Given that there was a great deal of attention paid to the Jeff Gordon-Brad Keselowski fracas after the AAA Texas 500 at Texas Motor Speedway, some folks might have overlooked the fact that Jimmie Johnson won the race.

Let’s face it, Gordon and Keselowski got a lot more ink than Johnson.

But it should be noted that Johnson’s victory was significant for a few reasons: It was his third consecutive win in the fall Texas race. It was his first in the Chase for the Sprint Cup and it was the 70th of his career.

He’s eighth on NACAR’s all-time list.

As mentioned, Johnson won in the Chase for the first time, as hard as that might be to believe. Truth is he was mediocre in NASCAR’s “playoff,” and that’s the reason he was eliminated from championship contention after the second round.

Before Texas, Johnson’s best Chase finish was third at Dover, the second of the three opening races.

At Kansas, the opening race of the second round, Johnson finished 40th after being involved in a multicar accident.

He was 12th in points and on the bubble. He almost had to win to advance.

He didn’t come close. He was 17th at Charlotte – where he normally runs very strong – and 24th at Talladega, after which he stood 10th in points and out of contention.

Johnson’s struggles led to speculation that he was at odds with long-time crew chief Chad Knaus, acknowledged as one of the best in the business.

To some, tense radio transmissions between the two at Charlotte offered evidence things were not going smoothly.

Once out of championship contention, the only thing left for Johnson and his Hendrick Motorsports team to do was to perhaps prepare for 2015 – and to definitely win as many races as possible.

Victory seemed as distant as ever after Johnson finished 32nd at Martinsville, but it was at Texas that everything was set right.

Johnson returned to dominating form at Texas. He led 191 of 341 laps en route to his fourth victory of the season.

Johnson returned to dominating form at Texas. He led 191 of 341 laps en route to his fourth victory of the season.

Johnson looked like the six-time champion he is. He led 191 of 341 laps, the most he’s led since his victory at Dover in June.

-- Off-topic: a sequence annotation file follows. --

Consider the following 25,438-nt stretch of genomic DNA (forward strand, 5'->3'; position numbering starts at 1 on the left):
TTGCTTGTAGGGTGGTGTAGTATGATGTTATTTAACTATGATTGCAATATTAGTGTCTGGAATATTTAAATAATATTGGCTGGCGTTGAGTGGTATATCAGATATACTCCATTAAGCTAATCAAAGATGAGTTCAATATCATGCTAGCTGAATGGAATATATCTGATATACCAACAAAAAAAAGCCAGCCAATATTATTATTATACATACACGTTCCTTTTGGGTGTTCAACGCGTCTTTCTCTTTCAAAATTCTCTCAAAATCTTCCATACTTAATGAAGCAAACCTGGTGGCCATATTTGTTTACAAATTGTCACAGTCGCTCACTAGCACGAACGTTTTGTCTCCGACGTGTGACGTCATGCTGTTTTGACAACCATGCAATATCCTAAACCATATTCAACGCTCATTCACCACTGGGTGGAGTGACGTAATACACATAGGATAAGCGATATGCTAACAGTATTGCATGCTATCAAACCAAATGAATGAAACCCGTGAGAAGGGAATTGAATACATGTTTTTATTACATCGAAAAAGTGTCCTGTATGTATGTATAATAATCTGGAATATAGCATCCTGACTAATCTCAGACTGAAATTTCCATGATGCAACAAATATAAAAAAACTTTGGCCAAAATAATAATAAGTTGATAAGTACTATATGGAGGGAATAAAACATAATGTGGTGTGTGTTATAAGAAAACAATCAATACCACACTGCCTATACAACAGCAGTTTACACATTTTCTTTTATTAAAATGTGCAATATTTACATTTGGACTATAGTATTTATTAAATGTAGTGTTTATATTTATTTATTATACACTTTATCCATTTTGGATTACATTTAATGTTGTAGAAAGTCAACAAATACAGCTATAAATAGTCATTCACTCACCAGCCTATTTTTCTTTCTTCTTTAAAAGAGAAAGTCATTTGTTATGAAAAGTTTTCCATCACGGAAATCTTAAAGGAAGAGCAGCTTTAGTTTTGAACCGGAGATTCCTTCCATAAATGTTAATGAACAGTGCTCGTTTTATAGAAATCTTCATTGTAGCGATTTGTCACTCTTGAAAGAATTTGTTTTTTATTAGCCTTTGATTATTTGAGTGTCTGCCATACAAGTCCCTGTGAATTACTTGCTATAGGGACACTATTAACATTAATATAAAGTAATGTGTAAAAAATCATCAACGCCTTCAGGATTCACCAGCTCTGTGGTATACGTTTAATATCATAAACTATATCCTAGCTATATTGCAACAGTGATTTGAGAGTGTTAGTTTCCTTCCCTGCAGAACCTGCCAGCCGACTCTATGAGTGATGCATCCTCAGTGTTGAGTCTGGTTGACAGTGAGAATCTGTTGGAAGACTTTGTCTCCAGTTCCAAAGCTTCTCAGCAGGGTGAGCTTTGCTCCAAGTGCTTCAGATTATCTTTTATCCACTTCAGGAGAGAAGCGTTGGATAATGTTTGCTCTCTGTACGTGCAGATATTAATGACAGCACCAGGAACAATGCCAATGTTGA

He survived two green-white-checkered restarts, pulling away from Keselowski and runnerup Kevin Harvick on the last one.

Now, for Johnson, this was more like it.“We wanted to close out the year by having fun, and winning races helps you do that,” Johnson said. “But I have to give a lot of credit to our test session in Homestead earlier this week. 

We went down there and Chad and the guys started making me happy.  I guess I’ve been unhappy for a while. 

“These guys put some great speed in the race car, got me really comfortable with the car. 

We were able to bring a lot of that here and get the car off the truck right away, it was quick, qualified third, and then dominated and won the race.”

Johnson acknowledged he would like to be in the hunt for the championship.

But he said that to be able to run as well as he did at Texas takes away some of the sting.He also emphasized that his relationship with Knaus is as it always was.“It’s tough when you’re going through watching, you know, a championship opportunity slip away from you,” Johnson said. “People ask me questions about us raising hell with one another on the radio.  But that’s part of the process.  “That’s one thing that has been good about us. 

We’ve always been able to be honest with one another and say tough things. 

“Sure, you might not want to hear it, it might sting a little bit.  But it’s what has kept us together for all these years and provided the 70 wins and six championships.”

Knaus said that not winning created a lack of confidence for him and Johnson, a situation that has been removed with victory.

“It was difficult,” he said. “My confidence was definitely low.  I know Jimmie’s was definitely low. 

“You know, look, winning cures a lot of things, but the proof is in how we react beyond this point, how we go to Phoenix, how we produce there, how we go to Homestead, how we race there.  “Those will be the true tales of where we’re at.”

 

 

 

 

 

Johnson Holds Big Hand Heading Toward Season Finale